My point is that people that you know personally, and maybe you yourself, have almost no room for human bodies to deviate from the shape of “post-Photoshop underwear model.” And these people feel obliged to make sure that you know it, and Lady Gaga knows it, and everybody else knows it too.

Being bullied, tormented, humiliated, and generally made to feel ashamed of myself happened to me my whole life. I can still recall specific insults from people I knew and people I didn’t about my body at nearly every stage of my life: at 8, at 12, at 14, at 18, and all through my twenties. I can remember the way it was made abundantly clear to me that my body was disgusting. It was expressly said to me that looking at me made people sick. “Nobody wants to see that,” became something that I not only heard often, but eventually internalized and started to say about myself and my own body.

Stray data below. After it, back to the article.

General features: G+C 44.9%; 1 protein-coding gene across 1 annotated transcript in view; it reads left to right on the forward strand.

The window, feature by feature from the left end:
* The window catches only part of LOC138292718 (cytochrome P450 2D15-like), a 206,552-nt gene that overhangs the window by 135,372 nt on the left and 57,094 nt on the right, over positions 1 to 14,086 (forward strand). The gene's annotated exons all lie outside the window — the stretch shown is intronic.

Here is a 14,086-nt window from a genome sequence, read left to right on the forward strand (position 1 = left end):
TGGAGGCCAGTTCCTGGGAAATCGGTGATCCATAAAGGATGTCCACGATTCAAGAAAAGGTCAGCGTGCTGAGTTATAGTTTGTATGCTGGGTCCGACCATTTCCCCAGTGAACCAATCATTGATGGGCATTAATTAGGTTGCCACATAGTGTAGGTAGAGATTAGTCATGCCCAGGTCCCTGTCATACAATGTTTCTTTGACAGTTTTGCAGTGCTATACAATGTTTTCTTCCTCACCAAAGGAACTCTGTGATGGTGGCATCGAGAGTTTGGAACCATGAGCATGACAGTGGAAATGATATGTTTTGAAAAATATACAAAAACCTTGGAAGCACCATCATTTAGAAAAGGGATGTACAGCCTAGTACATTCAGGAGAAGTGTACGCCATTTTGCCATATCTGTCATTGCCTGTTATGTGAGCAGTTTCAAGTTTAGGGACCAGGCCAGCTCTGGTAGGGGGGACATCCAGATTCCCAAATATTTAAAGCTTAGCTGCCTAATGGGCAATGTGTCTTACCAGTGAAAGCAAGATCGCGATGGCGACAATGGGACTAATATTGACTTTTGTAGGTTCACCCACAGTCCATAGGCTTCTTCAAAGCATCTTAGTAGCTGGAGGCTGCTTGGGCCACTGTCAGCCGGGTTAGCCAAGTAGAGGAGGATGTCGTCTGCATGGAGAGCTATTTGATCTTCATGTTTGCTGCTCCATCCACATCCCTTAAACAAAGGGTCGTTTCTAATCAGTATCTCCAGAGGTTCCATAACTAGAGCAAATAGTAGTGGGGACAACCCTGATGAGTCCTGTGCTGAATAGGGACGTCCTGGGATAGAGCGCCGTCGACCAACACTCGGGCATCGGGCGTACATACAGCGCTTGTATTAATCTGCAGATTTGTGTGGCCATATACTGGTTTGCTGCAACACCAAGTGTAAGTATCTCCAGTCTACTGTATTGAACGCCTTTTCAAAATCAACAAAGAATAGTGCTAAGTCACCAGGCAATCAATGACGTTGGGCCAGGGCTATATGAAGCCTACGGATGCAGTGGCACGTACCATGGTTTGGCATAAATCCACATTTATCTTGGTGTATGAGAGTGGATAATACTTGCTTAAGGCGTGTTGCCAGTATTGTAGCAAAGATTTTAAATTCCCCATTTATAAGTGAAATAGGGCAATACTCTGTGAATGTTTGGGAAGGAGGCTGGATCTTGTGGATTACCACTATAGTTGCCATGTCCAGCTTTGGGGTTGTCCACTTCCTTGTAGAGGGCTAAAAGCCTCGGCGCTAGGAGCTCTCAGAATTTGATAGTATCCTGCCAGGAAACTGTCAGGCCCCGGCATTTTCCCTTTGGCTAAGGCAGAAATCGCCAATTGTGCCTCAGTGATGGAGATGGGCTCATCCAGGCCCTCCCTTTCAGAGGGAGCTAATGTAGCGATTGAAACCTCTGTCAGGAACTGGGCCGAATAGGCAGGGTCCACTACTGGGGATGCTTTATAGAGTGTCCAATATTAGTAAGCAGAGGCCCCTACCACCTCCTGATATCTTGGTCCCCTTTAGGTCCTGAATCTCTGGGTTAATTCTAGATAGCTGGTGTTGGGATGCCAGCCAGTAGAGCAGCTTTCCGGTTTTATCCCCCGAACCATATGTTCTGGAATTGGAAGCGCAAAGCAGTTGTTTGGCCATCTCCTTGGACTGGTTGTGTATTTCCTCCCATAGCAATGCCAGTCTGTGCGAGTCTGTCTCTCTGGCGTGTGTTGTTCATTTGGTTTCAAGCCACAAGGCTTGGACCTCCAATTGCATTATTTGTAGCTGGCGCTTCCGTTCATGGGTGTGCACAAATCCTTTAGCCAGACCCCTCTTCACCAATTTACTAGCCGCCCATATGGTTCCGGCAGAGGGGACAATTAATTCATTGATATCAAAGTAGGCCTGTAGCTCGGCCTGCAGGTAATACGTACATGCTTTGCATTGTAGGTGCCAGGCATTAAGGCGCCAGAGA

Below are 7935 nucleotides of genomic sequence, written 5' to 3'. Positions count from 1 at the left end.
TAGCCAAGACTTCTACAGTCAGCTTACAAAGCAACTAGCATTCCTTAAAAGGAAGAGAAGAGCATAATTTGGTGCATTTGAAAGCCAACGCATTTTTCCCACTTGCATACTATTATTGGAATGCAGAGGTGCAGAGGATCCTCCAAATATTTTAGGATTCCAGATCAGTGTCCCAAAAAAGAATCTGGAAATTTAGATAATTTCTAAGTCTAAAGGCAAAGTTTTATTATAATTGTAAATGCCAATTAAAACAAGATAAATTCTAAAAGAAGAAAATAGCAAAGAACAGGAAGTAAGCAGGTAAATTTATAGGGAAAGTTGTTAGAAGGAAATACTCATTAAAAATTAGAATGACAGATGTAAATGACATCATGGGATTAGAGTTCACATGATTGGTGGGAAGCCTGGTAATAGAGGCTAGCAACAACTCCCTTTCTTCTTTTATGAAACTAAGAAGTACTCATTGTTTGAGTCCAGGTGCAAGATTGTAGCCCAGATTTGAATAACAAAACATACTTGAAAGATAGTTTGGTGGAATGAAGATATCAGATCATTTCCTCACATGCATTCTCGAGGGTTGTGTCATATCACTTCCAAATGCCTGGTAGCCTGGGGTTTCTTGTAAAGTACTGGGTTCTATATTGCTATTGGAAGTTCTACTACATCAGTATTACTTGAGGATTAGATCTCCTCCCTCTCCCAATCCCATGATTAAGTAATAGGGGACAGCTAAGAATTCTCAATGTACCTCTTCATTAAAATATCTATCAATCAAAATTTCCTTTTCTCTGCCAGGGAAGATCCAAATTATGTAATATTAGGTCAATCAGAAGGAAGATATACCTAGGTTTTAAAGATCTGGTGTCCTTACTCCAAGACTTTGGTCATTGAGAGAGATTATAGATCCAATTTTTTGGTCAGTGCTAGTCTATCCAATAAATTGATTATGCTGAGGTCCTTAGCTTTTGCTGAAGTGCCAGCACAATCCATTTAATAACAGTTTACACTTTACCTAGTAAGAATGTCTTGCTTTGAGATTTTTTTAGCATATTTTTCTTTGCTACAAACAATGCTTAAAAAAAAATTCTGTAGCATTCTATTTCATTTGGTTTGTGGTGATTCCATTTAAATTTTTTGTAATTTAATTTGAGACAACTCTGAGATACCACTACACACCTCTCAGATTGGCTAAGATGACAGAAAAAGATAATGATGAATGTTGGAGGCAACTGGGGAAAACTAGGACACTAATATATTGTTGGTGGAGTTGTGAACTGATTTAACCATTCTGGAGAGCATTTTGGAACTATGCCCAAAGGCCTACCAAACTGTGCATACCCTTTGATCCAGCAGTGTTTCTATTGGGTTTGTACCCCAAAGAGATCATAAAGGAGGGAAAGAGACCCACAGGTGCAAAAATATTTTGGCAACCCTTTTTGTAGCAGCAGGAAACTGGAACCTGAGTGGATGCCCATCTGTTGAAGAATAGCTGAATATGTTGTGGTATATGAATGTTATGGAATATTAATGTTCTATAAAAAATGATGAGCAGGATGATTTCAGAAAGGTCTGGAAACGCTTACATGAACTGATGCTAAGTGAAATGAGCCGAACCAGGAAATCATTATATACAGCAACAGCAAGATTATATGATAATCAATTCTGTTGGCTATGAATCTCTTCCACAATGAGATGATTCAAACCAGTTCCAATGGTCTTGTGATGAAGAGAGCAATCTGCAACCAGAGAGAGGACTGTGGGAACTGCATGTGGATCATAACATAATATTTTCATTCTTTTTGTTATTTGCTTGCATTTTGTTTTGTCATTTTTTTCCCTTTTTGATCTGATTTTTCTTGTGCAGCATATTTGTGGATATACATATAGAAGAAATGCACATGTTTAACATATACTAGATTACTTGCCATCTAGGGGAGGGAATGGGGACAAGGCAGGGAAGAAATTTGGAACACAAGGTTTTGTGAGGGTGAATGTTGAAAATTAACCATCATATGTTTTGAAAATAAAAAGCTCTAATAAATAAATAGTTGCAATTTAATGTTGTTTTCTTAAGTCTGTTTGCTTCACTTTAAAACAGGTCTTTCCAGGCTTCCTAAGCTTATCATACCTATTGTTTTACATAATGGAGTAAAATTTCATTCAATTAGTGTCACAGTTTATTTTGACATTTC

And I believed it. I did not believe any man would ever find me attractive. I did not believe that I would ever fall in love. I did not believe that I deserved to be respected. And it was strangers, friends, and even my family that instilled these beliefs in me.